As things stand, I think it’s a blend of both. Several companies still integrate third party technology’s into their product offerings, e.g. gaming companies incorporating several payment gateways into their games, building in payments into high touch point interactions. However, we are seeing several companies incorporating in-house tech developments along their product roadmaps that offer a range of different services, for instance, logistics companies building in their own e-commerce and payment platforms. Additionally, larger, well backed companies like Glovo, have shown that companies can incorporate several products and services in “one-app”.
Hamza Butt

Associate — Chandaria Capital

A reflection of the blurring of sectors in Africa…

Our respondents also recognised that for some founders finding existing service-providers and strategic partners can be difficult, especially in nascent markets. The lack of partner companies in the payments, or infrastructure space is forcing tech founders to address challenges along a greater proportion of the value chain besides their core offering.


“The tendency to deliver a solution covering adjacent parts of the value chain is a response to the realization that in most African markets, e-commerce interfaces are not well defined, mature and modular and there may not be enough capable, mature vendors addressing the adjacent area of the value chain. It becomes necessary to integrate these into a viable solution, rather than remain focused on just one part of the value chain. An increase in e-commerce order volumes and conversion rates since COVID has probably accelerated this need, rather than it being a short-term reaction.”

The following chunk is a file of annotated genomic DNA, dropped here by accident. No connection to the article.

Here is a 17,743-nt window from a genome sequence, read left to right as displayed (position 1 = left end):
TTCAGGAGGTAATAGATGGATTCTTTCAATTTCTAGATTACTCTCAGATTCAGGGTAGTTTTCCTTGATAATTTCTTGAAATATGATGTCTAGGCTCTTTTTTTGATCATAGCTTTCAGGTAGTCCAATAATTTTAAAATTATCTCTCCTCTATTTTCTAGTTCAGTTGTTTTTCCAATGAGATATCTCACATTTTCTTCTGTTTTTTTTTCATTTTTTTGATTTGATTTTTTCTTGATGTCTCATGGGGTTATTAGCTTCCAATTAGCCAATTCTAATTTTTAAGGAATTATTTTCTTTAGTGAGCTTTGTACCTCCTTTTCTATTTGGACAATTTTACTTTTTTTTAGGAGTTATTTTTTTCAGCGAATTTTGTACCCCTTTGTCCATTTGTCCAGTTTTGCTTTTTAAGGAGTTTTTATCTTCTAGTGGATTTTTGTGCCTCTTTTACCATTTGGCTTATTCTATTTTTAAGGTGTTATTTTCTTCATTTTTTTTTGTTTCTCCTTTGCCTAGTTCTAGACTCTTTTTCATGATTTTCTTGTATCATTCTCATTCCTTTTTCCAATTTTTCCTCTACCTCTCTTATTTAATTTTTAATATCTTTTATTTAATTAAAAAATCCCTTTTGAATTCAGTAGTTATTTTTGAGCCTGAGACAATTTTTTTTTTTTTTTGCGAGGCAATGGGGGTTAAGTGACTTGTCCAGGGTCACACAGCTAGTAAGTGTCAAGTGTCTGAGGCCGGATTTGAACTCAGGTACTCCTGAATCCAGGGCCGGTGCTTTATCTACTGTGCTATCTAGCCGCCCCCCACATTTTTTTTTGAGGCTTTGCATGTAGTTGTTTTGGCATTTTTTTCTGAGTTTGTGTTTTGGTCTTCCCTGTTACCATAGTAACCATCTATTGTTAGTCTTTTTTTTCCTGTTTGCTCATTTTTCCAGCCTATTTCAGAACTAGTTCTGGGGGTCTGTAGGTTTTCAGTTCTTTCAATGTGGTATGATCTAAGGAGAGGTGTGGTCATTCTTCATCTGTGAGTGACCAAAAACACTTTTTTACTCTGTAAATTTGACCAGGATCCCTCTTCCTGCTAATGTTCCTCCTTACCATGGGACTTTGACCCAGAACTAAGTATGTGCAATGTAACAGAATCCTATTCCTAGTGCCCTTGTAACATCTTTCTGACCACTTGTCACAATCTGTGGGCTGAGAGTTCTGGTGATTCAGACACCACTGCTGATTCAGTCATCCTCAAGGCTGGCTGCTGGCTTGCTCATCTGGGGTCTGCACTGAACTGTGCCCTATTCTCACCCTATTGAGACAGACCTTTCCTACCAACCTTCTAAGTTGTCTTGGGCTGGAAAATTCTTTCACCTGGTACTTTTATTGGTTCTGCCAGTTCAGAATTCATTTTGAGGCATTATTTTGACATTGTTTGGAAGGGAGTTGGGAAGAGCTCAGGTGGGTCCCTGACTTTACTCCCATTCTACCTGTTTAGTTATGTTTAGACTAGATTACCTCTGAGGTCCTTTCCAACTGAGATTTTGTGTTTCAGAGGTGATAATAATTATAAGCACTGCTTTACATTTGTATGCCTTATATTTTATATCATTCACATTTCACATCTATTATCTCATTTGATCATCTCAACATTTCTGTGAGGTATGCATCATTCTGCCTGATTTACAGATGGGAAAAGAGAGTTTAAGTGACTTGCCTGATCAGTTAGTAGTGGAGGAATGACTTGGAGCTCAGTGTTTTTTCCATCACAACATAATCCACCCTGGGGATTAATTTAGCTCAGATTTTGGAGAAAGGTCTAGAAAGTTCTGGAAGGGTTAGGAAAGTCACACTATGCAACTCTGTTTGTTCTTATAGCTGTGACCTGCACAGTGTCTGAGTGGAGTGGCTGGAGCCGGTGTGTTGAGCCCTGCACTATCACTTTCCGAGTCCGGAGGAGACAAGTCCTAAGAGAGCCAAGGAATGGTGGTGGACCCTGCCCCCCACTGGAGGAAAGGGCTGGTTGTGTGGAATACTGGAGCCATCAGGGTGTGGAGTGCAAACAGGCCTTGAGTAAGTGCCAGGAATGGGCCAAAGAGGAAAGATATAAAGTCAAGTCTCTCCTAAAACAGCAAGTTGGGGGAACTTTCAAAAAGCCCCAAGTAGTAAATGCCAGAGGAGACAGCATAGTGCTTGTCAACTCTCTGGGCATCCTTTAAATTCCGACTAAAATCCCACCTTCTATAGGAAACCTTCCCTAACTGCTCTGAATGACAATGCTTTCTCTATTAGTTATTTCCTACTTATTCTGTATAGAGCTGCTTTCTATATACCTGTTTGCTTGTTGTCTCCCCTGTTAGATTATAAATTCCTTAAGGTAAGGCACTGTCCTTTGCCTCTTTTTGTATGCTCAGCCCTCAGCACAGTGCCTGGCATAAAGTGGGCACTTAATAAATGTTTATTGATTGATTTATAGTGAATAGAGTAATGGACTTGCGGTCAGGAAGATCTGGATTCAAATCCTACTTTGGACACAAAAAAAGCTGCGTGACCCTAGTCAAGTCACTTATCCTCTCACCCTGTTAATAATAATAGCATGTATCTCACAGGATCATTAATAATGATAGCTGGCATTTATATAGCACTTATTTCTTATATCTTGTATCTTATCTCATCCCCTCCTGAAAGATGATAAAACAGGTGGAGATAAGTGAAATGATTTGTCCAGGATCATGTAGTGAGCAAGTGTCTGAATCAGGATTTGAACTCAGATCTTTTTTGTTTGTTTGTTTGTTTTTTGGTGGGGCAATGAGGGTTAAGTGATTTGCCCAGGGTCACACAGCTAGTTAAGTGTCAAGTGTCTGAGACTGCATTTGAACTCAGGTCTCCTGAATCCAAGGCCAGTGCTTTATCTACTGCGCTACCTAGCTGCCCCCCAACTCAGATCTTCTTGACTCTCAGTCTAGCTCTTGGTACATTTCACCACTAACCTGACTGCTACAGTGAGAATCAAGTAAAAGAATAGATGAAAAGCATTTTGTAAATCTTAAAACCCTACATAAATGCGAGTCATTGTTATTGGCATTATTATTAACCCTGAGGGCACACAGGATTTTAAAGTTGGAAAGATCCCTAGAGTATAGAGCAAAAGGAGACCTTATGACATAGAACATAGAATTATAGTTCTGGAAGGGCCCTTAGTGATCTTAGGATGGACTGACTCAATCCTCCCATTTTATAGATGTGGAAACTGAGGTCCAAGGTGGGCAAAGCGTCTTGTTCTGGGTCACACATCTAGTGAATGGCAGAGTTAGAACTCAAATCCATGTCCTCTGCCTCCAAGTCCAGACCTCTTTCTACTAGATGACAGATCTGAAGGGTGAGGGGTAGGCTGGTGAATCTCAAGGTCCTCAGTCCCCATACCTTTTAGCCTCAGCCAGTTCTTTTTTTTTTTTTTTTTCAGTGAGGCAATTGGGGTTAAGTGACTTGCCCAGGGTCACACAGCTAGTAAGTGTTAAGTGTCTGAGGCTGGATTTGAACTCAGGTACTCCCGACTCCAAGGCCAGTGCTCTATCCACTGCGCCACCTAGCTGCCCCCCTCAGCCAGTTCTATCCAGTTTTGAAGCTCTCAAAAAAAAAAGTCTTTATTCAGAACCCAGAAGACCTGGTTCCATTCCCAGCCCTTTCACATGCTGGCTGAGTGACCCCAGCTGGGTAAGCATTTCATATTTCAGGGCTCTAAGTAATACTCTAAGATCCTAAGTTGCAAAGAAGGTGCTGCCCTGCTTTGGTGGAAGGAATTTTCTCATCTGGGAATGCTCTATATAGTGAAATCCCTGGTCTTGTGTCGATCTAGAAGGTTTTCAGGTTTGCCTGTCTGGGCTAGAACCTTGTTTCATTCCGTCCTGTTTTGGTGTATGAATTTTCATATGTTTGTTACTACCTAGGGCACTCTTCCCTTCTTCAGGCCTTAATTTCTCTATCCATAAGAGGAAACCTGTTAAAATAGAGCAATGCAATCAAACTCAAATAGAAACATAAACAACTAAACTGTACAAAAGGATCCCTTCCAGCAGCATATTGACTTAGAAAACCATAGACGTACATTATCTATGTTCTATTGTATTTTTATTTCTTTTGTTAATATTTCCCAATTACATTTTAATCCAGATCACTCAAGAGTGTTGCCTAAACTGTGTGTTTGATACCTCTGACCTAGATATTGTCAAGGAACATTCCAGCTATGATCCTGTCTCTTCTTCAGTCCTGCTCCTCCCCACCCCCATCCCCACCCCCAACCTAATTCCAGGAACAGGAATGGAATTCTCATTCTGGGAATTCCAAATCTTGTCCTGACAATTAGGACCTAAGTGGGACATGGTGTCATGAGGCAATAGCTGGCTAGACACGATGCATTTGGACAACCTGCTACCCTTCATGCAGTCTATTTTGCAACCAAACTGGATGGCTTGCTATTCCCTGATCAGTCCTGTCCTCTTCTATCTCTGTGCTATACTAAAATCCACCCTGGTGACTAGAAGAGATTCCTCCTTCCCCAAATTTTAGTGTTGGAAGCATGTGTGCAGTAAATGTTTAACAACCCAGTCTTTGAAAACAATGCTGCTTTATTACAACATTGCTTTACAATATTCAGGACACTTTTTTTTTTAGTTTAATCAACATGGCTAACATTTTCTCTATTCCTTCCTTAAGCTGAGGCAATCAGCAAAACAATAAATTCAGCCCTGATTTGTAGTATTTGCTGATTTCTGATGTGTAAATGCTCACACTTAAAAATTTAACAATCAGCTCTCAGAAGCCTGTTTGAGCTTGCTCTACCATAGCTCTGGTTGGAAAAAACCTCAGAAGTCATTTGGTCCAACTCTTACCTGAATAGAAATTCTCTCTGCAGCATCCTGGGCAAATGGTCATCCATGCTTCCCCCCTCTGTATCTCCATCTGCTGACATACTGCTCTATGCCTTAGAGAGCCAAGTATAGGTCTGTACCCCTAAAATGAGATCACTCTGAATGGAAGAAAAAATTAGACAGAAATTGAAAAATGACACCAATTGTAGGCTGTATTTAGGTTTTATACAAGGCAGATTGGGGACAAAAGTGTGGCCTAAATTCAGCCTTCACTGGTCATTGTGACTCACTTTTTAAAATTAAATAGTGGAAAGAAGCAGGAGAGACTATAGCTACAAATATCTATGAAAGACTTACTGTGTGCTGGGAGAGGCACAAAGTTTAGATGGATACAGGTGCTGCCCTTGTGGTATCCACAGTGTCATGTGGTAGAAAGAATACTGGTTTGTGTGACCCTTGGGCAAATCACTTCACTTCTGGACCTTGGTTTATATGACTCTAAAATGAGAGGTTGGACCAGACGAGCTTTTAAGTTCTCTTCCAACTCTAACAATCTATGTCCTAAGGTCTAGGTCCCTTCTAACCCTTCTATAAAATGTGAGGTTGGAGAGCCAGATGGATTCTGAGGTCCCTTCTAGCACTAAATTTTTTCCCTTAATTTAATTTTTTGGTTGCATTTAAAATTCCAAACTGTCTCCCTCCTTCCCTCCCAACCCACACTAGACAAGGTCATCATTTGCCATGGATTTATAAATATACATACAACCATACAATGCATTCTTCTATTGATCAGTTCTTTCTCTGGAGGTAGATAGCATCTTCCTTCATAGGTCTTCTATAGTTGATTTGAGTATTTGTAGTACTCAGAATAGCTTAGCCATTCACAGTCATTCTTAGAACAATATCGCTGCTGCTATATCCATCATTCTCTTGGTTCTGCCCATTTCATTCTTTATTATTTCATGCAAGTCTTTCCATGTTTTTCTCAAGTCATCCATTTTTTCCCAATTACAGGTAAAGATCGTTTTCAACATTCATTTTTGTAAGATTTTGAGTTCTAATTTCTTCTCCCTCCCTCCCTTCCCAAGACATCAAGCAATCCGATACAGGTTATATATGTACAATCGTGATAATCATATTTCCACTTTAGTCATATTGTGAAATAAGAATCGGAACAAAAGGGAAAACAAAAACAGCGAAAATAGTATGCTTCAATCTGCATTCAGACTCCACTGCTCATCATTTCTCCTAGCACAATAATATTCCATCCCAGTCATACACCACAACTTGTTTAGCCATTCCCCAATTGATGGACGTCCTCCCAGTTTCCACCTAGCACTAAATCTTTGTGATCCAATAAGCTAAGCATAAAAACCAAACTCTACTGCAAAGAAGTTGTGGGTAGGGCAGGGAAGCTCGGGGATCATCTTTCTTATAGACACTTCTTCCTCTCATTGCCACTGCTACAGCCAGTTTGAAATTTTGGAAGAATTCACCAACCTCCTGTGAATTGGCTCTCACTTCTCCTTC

Llew Claasen

Managing Partner — Newtown Partners


“The story of innovation in Africa is intertwined with the story of the convergence of sectors. In order for startups to adequately serve their end-clients, who often sit at the bottom of the pyramid, startups must have a variety of offerings. For this market segment, the more that they can derive from one startup/app, the better. It reduces a lot of barriers that they would otherwise face. This wider range of offerings would suggest that I sit closer to the super app side of the spectrum than the short term reaction, as asked above.”
Karl Nichte

Investment Analyst — Goodwell Investments

A necessity for unit economics and sustainability…

In certain sectors, such as e-commerce, margins can be narrow especially if building to service bottom of the pyramid (BOP) customers. Respondents reflected that diverse service offerings can help to maximise revenues.